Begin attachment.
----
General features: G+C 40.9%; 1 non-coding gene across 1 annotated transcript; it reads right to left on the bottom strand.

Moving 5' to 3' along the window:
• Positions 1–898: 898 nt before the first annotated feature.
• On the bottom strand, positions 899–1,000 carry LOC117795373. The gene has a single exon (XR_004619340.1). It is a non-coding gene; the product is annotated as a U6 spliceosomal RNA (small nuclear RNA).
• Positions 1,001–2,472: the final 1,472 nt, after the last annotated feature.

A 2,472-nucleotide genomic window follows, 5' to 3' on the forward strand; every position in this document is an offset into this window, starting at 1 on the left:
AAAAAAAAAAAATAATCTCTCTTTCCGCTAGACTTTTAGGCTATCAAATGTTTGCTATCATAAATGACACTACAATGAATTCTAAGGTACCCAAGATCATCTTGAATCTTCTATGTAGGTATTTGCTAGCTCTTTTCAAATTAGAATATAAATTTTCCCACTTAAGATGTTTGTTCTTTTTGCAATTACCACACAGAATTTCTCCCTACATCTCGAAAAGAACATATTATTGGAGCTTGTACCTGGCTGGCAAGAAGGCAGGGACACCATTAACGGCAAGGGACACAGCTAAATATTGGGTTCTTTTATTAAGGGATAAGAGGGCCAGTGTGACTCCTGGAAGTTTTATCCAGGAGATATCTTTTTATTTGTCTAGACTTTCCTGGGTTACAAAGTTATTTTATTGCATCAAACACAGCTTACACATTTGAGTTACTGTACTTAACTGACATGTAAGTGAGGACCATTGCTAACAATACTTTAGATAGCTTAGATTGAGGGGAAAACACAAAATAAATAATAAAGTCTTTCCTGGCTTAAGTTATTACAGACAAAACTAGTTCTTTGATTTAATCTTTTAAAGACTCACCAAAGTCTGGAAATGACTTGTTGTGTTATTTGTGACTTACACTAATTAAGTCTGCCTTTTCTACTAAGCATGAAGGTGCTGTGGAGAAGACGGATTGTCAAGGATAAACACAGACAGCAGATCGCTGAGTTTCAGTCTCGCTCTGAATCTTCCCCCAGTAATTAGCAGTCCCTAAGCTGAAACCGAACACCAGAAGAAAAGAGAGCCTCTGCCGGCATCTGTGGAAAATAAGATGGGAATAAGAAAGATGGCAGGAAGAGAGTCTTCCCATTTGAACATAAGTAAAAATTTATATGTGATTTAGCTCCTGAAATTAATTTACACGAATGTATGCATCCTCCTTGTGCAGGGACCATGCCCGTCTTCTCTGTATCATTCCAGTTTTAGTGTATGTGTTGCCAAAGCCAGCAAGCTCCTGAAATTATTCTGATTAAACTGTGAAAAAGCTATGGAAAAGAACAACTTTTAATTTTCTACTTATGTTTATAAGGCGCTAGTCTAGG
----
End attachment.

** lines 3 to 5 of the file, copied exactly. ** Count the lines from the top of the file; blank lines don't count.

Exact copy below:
• Positions 1–898: 898 nt before the first annotated feature.
• On the bottom strand, positions 899–1,000 carry LOC117795373. The gene has a single exon (XR_004619340.1). It is a non-coding gene; the product is annotated as a U6 spliceosomal RNA (small nuclear RNA).
• Positions 1,001–2,472: the final 1,472 nt, after the last annotated feature.